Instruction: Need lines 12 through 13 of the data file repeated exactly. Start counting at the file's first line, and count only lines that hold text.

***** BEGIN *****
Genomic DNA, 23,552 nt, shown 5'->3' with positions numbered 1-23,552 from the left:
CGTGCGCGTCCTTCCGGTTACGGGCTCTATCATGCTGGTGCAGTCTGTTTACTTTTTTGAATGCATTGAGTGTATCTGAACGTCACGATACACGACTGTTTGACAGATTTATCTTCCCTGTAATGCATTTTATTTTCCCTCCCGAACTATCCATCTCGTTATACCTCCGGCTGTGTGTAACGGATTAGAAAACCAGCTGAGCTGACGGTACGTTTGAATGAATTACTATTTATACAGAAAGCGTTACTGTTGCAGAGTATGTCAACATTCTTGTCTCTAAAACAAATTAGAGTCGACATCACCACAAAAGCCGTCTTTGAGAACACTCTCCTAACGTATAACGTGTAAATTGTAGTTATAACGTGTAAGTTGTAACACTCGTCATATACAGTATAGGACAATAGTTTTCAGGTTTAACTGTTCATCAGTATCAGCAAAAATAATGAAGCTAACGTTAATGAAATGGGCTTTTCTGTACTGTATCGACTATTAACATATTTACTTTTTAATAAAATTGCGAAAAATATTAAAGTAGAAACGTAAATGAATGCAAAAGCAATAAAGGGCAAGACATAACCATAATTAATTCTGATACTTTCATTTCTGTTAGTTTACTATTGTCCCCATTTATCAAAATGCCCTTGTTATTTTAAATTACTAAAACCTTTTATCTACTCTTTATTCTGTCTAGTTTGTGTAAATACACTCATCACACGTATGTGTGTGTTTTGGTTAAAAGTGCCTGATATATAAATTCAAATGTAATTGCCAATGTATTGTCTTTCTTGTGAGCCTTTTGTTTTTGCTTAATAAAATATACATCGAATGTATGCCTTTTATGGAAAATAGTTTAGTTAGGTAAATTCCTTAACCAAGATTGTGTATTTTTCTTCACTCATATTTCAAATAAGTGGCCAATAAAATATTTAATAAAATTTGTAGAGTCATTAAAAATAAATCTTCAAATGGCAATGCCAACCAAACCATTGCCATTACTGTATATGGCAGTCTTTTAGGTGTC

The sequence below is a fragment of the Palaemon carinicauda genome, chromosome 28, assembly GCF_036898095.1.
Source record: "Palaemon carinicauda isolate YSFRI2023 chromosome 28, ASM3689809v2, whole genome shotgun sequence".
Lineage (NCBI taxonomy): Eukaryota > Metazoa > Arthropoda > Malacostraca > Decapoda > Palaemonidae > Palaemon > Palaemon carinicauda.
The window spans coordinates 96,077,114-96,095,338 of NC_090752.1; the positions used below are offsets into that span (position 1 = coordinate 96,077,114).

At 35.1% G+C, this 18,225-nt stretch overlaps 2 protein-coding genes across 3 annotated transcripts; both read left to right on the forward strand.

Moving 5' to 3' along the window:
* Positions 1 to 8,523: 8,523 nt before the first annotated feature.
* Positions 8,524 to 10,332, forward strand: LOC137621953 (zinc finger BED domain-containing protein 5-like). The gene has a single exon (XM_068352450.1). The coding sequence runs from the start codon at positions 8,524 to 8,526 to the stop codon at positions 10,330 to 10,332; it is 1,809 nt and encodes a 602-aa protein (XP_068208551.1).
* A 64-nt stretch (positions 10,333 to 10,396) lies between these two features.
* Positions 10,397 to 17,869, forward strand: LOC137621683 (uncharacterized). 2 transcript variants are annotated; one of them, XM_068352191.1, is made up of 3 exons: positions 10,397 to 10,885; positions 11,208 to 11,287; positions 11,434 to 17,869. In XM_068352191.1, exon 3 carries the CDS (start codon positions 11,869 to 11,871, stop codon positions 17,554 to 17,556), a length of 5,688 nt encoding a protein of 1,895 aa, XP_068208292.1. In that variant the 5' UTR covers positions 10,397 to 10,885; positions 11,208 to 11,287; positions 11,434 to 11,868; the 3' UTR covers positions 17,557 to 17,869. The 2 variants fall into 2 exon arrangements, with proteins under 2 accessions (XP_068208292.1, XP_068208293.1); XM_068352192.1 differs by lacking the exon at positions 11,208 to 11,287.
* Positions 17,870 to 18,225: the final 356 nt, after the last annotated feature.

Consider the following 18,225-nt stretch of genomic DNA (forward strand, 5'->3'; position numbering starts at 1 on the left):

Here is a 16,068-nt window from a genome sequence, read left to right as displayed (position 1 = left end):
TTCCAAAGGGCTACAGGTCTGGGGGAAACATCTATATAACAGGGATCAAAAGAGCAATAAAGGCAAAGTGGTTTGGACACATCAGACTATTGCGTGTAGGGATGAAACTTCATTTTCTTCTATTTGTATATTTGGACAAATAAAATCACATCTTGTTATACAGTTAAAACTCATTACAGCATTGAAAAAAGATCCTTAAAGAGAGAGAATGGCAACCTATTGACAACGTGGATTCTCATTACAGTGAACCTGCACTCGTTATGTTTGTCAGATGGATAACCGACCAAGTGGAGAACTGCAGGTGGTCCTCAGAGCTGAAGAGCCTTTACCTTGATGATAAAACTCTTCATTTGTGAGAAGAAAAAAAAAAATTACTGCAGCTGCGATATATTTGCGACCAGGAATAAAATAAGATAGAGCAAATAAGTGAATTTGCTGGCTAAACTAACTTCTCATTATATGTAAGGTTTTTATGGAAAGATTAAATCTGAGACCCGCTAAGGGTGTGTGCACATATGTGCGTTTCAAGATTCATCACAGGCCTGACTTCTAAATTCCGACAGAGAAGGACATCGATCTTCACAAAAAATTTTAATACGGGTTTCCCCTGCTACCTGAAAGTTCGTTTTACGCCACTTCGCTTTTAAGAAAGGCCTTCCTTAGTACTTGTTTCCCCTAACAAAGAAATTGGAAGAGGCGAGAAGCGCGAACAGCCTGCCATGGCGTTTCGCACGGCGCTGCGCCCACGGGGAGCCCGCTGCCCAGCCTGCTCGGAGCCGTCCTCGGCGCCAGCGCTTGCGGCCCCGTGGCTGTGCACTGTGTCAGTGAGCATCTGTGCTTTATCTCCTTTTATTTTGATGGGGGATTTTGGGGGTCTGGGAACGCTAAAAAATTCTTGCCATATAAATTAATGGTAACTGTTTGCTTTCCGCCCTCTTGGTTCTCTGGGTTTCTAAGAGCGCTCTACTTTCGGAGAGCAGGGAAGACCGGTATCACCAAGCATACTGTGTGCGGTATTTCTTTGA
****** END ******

* Positions 10,397 to 17,869, forward strand: LOC137621683 (uncharacterized). 2 transcript variants are annotated; one of them, XM_068352191.1, is made up of 3 exons: positions 10,397 to 10,885; positions 11,208 to 11,287; positions 11,434 to 17,869. In XM_068352191.1, exon 3 carries the CDS (start codon positions 11,869 to 11,871, stop codon positions 17,554 to 17,556), a length of 5,688 nt encoding a protein of 1,895 aa, XP_068208292.1. In that variant the 5' UTR covers positions 10,397 to 10,885; positions 11,208 to 11,287; positions 11,434 to 11,868; the 3' UTR covers positions 17,557 to 17,869. The 2 variants fall into 2 exon arrangements, with proteins under 2 accessions (XP_068208292.1, XP_068208293.1); XM_068352192.1 differs by lacking the exon at positions 11,208 to 11,287.
* Positions 17,870 to 18,225: the final 356 nt, after the last annotated feature.